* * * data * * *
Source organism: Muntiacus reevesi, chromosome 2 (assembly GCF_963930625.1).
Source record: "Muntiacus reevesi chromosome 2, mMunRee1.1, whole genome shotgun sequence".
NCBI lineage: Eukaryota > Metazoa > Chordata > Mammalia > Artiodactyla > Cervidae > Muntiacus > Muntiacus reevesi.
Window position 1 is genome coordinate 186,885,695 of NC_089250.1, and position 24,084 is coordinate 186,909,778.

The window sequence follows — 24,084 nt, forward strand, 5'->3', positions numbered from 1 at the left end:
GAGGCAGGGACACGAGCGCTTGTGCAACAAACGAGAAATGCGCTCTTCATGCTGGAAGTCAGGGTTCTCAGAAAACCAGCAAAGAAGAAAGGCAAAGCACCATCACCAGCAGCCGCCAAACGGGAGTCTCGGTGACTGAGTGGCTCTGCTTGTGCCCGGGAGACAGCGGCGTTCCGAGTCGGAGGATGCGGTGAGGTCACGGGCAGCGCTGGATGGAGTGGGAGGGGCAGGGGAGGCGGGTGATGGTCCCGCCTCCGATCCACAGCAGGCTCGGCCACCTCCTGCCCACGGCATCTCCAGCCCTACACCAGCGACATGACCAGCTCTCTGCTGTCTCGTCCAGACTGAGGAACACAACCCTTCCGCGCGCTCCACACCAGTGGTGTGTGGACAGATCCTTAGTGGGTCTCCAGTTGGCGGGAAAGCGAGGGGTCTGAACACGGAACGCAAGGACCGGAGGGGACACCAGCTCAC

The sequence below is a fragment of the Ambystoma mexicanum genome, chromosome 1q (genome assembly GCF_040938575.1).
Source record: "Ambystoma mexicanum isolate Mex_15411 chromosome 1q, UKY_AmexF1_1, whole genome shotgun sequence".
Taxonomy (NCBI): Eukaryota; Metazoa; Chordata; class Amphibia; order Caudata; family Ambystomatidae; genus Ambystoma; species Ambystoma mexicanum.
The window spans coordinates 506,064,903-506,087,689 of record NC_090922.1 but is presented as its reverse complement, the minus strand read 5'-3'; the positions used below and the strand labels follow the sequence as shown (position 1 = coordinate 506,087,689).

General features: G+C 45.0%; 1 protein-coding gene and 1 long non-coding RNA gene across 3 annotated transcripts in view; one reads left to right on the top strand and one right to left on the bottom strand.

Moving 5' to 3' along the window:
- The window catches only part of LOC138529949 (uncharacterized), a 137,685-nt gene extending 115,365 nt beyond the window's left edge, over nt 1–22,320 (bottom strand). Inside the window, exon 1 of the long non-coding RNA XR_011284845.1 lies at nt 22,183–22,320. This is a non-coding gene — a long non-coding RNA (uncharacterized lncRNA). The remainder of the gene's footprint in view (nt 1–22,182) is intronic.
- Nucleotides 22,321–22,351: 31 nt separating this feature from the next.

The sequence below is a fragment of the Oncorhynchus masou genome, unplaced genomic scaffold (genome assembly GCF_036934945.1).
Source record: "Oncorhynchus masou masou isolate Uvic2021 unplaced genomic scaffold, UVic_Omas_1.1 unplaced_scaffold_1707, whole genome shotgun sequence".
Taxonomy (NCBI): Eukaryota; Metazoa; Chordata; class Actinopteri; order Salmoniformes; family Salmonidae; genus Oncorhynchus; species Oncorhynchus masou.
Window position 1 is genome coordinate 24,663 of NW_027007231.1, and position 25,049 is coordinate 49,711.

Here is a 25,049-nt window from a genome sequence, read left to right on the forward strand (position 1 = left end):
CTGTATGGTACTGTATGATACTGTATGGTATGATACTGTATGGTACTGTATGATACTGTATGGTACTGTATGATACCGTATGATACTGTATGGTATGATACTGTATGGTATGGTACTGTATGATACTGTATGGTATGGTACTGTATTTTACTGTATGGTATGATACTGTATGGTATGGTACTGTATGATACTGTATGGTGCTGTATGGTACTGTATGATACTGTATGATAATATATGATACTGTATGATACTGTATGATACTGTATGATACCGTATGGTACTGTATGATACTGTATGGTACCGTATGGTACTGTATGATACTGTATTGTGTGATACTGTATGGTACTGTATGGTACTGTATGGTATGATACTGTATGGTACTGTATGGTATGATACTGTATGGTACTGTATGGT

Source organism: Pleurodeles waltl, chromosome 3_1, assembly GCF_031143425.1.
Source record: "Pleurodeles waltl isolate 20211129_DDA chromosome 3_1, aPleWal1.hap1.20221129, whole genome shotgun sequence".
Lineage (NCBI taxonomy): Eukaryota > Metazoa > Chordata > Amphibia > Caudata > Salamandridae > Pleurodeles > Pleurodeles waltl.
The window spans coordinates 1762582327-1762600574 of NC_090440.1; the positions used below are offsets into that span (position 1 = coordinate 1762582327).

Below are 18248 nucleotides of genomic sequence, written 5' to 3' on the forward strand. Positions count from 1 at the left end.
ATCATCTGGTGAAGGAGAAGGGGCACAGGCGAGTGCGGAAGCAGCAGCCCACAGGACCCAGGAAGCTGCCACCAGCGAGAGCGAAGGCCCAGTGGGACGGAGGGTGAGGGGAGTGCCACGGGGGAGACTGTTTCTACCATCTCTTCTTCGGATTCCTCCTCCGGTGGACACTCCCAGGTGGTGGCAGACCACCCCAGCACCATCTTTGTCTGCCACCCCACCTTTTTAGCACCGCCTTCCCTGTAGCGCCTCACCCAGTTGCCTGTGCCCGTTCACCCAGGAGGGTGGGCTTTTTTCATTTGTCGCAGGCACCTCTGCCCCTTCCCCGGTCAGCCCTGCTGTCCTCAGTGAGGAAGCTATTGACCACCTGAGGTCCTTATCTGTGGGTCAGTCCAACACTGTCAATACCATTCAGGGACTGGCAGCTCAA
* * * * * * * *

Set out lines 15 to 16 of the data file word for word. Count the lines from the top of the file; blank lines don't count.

The sequence below is a fragment of the Oncorhynchus masou genome, unplaced genomic scaffold (genome assembly GCF_036934945.1).
Source record: "Oncorhynchus masou masou isolate Uvic2021 unplaced genomic scaffold, UVic_Omas_1.1 unplaced_scaffold_1707, whole genome shotgun sequence".